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PISA

PIAZZA DEI MIRACOLI

THE MONUMENTAL CEMETERY

The Cimitero Monumentale(Monumental Cemetery or Holy Field) is the last building in Piazza dei Miracoli. All the monuments placed in this extent and gorgeous square were built like an allegory of Jesus life: the Baptistery symbolizes His Birth; the Duomo (Cathedral) signifies His Life; the Cemetery represents His Passion and Burial, while the Bell Tower is both the Annunciation to the Holy Virgin and the Resurrection of Our Lord Jesus Christ.

The white huge rectangular cemetery lies at the northern side of the square. It looks like a theatre wing standing in the Piazza ideally linked to the Duomo di Santa Maria and to the Baptistery.
As indicates in the inscription close to the right gate, its construction was started in 1277 by the prestigious Pisan architect Giovanni di Simone, who conducted the work until his death occurred in 1284. It is to be presumed that the architect was engaged in the famous Battle of Meloria, which was fought against the Republic of Genoa at those times.
After a long halt, the Holy Field was completed in the second half of the 14th century.
The outer wall assembles forty-three blind arches. There are two entrance doors and the main one is located to the right. It is topped by a beautiful Gothic niche enclosing a 14th century “Madonna con Bambino e Santi” attributed to a follower of the celebrate sculptor Andrea Pisano.  
According to the tradition the land covering the Holy Site was took up from the Mount Golgotha and brought back to the city at the times of the Fourth Crusade (1201-1204) in which the potent fleet of the Republic of Pisa participated.
The impressive cemetery encloses ancient Roman sarcophagi which were reused in the Middle Ages. They were formerly positioned along the outdoors of the Duomo and were employed to give Christian burial to illustrious Pisan citizens. It also hosts a significant collection of Roman sculptures.

Until July 27th 1944 the walls of the large four-arcaded cloister were entirely ornamented by outstanding series of frescoes, mainly painted by some of the most illustrious Italian artists who were active in the 14th century. Unfortunately, the frescoes were damaged by the Allied bombardments and the subsequent duels between the German and the American artilleries. After the war, the frescoes were taken off of the wall and restored in part.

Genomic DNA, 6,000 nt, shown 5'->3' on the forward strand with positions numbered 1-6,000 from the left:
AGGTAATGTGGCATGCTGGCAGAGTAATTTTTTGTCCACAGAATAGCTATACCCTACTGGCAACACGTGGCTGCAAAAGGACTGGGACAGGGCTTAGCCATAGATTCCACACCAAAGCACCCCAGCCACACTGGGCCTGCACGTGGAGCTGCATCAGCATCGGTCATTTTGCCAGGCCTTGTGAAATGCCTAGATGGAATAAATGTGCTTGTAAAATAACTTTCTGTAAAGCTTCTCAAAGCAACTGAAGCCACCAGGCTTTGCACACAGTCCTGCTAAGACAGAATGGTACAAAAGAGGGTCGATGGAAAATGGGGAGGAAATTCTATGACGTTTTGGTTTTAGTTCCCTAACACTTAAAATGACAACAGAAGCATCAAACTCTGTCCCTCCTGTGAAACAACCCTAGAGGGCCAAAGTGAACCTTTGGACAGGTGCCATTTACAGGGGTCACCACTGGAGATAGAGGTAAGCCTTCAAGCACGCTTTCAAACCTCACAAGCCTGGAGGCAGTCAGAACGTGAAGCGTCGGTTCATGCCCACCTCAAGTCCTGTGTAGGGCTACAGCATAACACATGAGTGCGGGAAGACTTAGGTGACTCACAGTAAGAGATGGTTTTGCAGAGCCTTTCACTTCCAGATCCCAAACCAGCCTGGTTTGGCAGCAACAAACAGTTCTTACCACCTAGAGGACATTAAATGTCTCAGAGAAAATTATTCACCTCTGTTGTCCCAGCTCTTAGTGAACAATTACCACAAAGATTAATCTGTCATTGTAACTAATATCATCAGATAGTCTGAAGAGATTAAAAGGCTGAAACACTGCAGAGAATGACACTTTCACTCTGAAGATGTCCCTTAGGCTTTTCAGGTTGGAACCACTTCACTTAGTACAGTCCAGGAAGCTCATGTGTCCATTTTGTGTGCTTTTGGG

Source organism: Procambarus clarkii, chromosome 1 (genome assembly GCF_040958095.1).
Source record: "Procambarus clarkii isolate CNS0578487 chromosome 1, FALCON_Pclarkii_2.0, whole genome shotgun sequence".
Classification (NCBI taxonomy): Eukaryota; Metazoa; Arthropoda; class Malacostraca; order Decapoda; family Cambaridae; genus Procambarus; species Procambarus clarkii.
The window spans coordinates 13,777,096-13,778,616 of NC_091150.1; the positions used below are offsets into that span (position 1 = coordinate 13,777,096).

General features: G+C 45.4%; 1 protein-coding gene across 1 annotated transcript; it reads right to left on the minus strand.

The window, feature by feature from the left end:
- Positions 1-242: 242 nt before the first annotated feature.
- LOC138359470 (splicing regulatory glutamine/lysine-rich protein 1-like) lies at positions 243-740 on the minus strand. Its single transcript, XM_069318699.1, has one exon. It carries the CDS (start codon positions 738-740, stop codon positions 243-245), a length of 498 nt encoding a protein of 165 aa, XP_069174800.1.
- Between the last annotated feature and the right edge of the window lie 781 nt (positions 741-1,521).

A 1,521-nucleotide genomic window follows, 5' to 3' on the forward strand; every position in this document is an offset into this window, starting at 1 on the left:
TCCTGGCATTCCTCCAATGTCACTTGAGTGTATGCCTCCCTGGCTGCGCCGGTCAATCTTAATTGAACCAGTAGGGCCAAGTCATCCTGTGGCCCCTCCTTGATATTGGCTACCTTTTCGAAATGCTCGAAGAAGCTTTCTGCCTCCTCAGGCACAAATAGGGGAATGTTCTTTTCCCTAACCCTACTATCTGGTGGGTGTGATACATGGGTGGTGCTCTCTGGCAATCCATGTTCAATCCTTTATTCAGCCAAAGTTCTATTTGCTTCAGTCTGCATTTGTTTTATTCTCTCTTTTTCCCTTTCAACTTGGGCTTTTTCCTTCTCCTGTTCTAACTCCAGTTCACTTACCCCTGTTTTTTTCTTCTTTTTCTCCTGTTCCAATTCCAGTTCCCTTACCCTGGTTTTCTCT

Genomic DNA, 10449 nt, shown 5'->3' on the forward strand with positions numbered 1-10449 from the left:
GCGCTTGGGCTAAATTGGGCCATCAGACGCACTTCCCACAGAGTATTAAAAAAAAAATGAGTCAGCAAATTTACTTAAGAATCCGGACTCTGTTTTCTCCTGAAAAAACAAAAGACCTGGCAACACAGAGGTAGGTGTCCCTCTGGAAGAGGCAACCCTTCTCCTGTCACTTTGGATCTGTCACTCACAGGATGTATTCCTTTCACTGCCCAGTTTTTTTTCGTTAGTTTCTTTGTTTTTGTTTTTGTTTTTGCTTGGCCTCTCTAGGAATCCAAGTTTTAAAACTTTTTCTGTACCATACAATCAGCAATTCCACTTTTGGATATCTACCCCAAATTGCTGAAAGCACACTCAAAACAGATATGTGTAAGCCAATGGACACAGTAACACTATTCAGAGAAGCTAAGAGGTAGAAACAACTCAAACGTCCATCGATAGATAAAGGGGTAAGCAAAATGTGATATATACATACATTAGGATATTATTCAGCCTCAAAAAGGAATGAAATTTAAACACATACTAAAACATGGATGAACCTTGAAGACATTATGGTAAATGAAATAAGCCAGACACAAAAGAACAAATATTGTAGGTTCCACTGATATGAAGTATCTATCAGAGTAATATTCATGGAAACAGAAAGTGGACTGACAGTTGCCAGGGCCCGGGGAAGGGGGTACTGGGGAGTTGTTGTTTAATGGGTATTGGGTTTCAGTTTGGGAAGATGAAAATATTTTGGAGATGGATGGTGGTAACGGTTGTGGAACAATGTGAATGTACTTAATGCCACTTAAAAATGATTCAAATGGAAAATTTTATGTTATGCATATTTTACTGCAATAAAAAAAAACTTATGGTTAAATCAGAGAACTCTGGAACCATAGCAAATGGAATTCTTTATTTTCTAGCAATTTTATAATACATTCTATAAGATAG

Among the frescoes which could be saved make stand out: the superb “Triumph of Death”, “The Last Judgement” and “Lives of the Saint Hermits” by the talented Florentine painter Buonamico di Cristofano (1273 ca.- 1351, who was nicknamed “Buffalmaccoby Boccaccio in his novels). The walls covering the southern wing were frescoed by such eminent artist as: Taddeo Gaddi ( 1300- 1366 ca.) with “The Life of Job” ; Andrea di Bonaiuto (1343 ca.- 1377) with a cycle depicting scenes from the life of St. Ranieri; Spinello Aretino ( byname of Spinello di Luca Spinelli, 1345- 1410 ca.) with a cycle depicting scenes from the lives of St. Efisio and St. Potito, while the frescoes cycle which was painted in the northern wing, depicting scenes from the Book of Genesis, is attributed to Francesco di Volterra, or to Pietro di Puccio d’Orvieto,  both of them active in the 14th century.
After a long halt, the conclusion of the ornamentation of the northern wing was entrusted around 1469 to the Tuscan brilliant artist Benozzo Gozzoli (1421 ca-1497) who terminated it in 1484 ca. He painted twenty-four amazing frescoes depicting scenes from different books of the Old Testament. Unfortunately, the most part of Gozzoli’s frescoes was lost during the IIWW. Some fragments could be saved and they are currently hosted in the adjacent “Museo delle Sinopie”, housed in the former Ospedale di Santa Chiara (1257). As the Cemetery it was designed by Giovanni di Simone.
It is a highly interesting museum displaying also many original sketches from the frescoes which covered the walls of the Cemetery’s cloister before the disaster caused in the city of Pisa almost ten months before the ending of the IIWW in Italy. The museum also shows in depth how the composition process of frescoes paintings (sinopie) is.

In 1987, the Holy Field, as well as the entire Piazza dei Miracoli, was declared World Heritage Site by the UNESCO.

The Cimetero Monumentale opens daily. From November to February: from 10am to 4:30pm. March and October: 9am to 5:30pm. From April to September: from 8am to 7:30pm.
The admission ticket is cumulative with other monuments placed in Piazza dei Miracoli.

Visit also in Details:

Piazza dei Miracoli -Piazza dei Cavalieri -Pisa Baptistery - The leaning Tower - Pisa


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